In this particular episode, you will learn

  • Accounting Debits and Credits

Podcast transcript:

Debits and Credits Accounting System

The Double Entry System

Different Account Types


Increases and Decreases
Debits and Credits Accounting System

Debits and credits form the foundation of the accounting system. The mechanics of the system must be memorized. Once understood, you will be able to properly classify and enter transactions. These entries make up the data used to prepare financial statements, such as the balance sheet and income statement. While software has simplified entering daily transactions, debit and credit entries are always recorded in the background.

Learning about debits and credits requires a combination of memorization and application of the terms. Memorization of account types, as well as increase and decrease rules, is a good first step. Next, you must understand how transactions are recorded into the system. The goal is to be able to manually record and adjust transactions using debits and credits. Use all resources: lessons, flashcards, rap memory aid, practice sets, video, and Accounting Play – Debits & Credits game for iPhone and iPad. For video and downloads, please go to
Every accounting transaction involves at least one debit and one credit. The sum of debits and the sum of credits for each transaction and the total of all transactions are always equal. This equaling process is referred to as balancing. A list of all transactions appears in the general ledger and the sum of assets will equal the sum of liability and equity accounts on the balance sheet. Transactions are manually entered into the accounting record using adjusting journal entries (AJEs) which present debits before credits. Accountants may use a trial balance to summarize all accounts in debit and credit format so they can be further adjusted with AJEs.

Memorize rule: debits always equal credits

Memorize rule: debits before credits


The Double Entry System

The process of recording transactions with debits and credits is referred to as double entry accounting, because there are always at least two accounts involved. The result of using double entry accounting ensures that every transaction is classified and recorded.

The double entry system requires us to pick at least two accounts to record a transaction. Let's say a business receives $1,000 cash. To record the transaction, the cash account is increased $1,000. As a rule we need at least one other account to record the activity. The other account will help explain the source and purpose of the transaction. Cash can come from a variety of sources, such as: revenue, loans, investments, investors, or cash back from returning an item. In this example, the business was paid cash for services performed. The revenue account therefore also increases $1,000 the same time cash increases $1,000.

The double entry system is used to categorize all transactions in the accounting record. Let's say $200 cash is paid from the bank. Cash is decreased $200, which explains where the money came from. Another account is required to explain the destination and purpose of the transaction. Cash is used for a variety of things: equipment, investments, loan payments, expenses, and stock repurchases. In this example, the business paid a $200 phone bill in cash. The telephone expense account therefore increases $200. The combined entry will be to increase telephone expense and reduce cash for the same amount. The increase and decrease will be expressed on the accounting record as one debit and one credit.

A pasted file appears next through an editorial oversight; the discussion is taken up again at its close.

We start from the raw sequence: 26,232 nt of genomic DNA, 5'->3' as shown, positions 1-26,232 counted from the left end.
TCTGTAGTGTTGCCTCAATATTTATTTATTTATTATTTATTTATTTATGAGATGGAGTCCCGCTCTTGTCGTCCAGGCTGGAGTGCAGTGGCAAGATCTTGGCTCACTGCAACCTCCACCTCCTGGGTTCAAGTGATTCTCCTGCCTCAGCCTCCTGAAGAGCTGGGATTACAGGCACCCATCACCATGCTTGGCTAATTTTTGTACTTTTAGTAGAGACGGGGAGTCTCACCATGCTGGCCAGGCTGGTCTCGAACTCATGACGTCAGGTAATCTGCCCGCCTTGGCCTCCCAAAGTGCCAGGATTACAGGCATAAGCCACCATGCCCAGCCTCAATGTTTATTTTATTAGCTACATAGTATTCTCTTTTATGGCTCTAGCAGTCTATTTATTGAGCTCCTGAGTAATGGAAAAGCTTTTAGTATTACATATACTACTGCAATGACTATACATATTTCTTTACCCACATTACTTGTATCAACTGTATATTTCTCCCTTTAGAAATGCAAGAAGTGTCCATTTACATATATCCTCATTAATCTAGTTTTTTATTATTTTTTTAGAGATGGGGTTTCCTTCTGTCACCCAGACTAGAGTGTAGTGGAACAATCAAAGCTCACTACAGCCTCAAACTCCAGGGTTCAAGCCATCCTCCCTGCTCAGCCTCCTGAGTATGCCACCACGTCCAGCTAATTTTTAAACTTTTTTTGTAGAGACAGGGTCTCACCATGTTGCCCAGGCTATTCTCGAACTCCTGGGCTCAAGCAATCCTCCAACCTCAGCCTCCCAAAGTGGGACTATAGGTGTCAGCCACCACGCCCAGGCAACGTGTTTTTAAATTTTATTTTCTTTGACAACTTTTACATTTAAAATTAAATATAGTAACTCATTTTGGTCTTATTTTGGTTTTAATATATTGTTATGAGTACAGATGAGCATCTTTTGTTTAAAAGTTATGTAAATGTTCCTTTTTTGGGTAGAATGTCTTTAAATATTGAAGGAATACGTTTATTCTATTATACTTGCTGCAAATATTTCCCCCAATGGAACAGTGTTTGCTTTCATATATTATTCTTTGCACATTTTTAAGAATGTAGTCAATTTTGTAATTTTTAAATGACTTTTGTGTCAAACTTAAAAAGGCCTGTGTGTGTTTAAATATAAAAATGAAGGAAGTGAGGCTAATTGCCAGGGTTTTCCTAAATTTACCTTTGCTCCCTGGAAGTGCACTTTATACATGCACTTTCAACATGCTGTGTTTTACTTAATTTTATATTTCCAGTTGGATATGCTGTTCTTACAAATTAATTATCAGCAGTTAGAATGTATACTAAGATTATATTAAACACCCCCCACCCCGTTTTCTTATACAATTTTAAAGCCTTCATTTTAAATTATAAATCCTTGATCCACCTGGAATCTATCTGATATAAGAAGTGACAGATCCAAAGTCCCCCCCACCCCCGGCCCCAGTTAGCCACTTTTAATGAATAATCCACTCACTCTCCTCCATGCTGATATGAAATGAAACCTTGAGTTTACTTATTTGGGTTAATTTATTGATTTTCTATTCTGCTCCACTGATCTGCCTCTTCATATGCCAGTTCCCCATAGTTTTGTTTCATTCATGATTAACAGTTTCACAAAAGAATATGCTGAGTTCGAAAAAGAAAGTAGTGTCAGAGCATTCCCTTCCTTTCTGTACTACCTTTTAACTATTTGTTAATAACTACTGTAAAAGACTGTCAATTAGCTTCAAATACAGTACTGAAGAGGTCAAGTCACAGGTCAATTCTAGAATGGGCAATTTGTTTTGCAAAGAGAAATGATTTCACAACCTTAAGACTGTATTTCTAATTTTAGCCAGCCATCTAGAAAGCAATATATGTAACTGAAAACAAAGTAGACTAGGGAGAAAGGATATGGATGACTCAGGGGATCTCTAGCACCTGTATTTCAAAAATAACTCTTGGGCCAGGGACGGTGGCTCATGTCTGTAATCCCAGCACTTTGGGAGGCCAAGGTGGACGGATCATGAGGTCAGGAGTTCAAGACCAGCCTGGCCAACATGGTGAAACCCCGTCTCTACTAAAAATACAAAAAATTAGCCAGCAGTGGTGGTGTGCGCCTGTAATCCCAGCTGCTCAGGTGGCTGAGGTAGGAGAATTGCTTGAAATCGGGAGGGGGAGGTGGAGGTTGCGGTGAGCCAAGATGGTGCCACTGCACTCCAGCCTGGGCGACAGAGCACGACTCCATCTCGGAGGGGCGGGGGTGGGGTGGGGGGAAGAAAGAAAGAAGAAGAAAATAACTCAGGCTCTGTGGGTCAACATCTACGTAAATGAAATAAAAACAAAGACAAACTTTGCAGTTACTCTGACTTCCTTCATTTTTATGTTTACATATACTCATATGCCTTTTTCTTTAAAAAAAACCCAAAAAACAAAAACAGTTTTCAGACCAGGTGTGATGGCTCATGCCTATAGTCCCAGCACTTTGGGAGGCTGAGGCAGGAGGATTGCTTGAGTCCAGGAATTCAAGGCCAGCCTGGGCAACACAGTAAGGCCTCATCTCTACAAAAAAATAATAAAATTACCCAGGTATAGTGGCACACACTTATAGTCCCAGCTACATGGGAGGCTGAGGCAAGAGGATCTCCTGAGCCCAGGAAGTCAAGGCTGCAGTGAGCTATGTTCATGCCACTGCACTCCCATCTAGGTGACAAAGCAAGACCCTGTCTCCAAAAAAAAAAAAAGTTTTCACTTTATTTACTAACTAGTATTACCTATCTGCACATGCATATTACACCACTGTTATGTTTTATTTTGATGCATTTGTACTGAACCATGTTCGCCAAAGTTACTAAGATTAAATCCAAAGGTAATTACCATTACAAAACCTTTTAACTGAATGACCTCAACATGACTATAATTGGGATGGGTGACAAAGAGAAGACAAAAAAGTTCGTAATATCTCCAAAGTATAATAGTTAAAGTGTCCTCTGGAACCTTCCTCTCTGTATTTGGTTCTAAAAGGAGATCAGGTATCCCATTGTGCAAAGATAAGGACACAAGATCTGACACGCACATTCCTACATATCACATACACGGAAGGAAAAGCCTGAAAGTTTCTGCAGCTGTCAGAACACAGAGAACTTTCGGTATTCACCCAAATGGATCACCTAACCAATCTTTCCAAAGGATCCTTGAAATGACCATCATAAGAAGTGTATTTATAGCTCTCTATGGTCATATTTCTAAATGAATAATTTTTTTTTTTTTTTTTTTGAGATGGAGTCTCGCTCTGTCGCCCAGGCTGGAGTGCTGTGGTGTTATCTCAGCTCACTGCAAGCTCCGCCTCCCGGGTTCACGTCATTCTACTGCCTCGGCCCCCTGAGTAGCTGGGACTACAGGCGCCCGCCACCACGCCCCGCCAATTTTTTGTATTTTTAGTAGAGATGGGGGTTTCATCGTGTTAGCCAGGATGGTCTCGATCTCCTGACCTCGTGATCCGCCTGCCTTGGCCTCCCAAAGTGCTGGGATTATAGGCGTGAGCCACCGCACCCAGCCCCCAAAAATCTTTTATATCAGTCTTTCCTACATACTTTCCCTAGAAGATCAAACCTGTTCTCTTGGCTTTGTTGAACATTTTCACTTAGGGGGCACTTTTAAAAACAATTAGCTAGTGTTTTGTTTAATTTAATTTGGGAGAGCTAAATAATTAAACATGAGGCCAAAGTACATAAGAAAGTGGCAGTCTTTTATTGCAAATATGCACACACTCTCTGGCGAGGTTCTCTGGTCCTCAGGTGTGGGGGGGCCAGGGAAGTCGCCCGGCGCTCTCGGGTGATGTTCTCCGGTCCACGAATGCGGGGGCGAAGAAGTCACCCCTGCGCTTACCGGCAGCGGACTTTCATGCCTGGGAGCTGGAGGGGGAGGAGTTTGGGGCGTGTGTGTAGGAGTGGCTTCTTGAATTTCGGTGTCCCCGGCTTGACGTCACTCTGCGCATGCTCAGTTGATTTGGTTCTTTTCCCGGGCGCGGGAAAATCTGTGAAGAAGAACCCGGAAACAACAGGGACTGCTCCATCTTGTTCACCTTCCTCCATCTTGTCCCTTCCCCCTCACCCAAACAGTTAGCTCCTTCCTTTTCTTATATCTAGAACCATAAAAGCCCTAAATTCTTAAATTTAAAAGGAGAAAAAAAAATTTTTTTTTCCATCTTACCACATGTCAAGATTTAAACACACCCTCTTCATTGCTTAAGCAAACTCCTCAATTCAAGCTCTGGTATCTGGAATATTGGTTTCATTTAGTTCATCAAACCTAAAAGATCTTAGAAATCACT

The double entry system categorizes transactions using five account types: assets, liabilities, equity, income, and expense. The same account may be used if there is an increase and a decrease of the same category, such as a cash transfer. Assets, liabilities, and equity make up the balance sheet and form the accounting equation: Assets (A) = Liabilities (L) + Equity (E). Revenue and expenses make up the income statement and can generally be expressed as Revenue – Expenses = Income or Loss.


Different Account Types

Every account is classified in one of five different classifications: assets, liabilities, equity, revenue, and expense. Each account is increased or decreased with a debit or credit, depending on the classification.

Assets: cash and cash equivalents, accounts receivable, inventory, prepaid expense, investments, property, plant, and equipment, accumulated depreciation, intangible assets, accumulated amortization

Contra assets: allowance for doubtful accounts, accumulated depreciation, accumulated       amortization

Liabilities: accounts payable, notes payable, accrued expenses, deferred revenue, long-term bonds payable

Contra liability: bond discount

Equity: common stock, additional paid-in capital, retained earnings

Contra equity: treasury stock

Revenue: sales revenue, interest income, investment income

Expense: selling, general, and administrative, interest, repairs, depreciation